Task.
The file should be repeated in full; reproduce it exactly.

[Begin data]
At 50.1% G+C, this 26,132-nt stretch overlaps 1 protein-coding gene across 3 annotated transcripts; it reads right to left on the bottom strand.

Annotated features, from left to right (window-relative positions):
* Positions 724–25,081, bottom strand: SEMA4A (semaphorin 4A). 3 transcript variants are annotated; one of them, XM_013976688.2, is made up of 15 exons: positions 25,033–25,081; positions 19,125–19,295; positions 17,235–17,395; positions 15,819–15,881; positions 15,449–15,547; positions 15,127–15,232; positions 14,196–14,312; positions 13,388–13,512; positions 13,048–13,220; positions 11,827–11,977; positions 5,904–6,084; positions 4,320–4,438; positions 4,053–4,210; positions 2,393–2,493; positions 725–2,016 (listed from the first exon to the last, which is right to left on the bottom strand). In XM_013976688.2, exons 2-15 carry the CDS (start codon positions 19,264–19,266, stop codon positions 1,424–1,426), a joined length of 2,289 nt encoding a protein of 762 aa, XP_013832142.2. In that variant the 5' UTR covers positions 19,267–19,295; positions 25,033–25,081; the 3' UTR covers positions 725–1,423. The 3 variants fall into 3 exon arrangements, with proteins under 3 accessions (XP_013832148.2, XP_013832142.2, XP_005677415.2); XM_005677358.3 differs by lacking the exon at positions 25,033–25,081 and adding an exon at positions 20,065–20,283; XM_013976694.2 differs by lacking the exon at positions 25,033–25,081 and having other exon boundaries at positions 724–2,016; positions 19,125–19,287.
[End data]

At 50.1% G+C, this 26,132-nt stretch overlaps 1 protein-coding gene across 3 annotated transcripts; it reads right to left on the bottom strand.

Annotated features, from left to right (window-relative positions):
* Positions 724–25,081, bottom strand: SEMA4A (semaphorin 4A). 3 transcript variants are annotated; one of them, XM_013976688.2, is made up of 15 exons: positions 25,033–25,081; positions 19,125–19,295; positions 17,235–17,395; positions 15,819–15,881; positions 15,449–15,547; positions 15,127–15,232; positions 14,196–14,312; positions 13,388–13,512; positions 13,048–13,220; positions 11,827–11,977; positions 5,904–6,084; positions 4,320–4,438; positions 4,053–4,210; positions 2,393–2,493; positions 725–2,016 (listed from the first exon to the last, which is right to left on the bottom strand). In XM_013976688.2, exons 2-15 carry the CDS (start codon positions 19,264–19,266, stop codon positions 1,424–1,426), a joined length of 2,289 nt encoding a protein of 762 aa, XP_013832142.2. In that variant the 5' UTR covers positions 19,267–19,295; positions 25,033–25,081; the 3' UTR covers positions 725–1,423. The 3 variants fall into 3 exon arrangements, with proteins under 3 accessions (XP_013832148.2, XP_013832142.2, XP_005677415.2); XM_005677358.3 differs by lacking the exon at positions 25,033–25,081 and adding an exon at positions 20,065–20,283; XM_013976694.2 differs by lacking the exon at positions 25,033–25,081 and having other exon boundaries at positions 724–2,016; positions 19,125–19,287.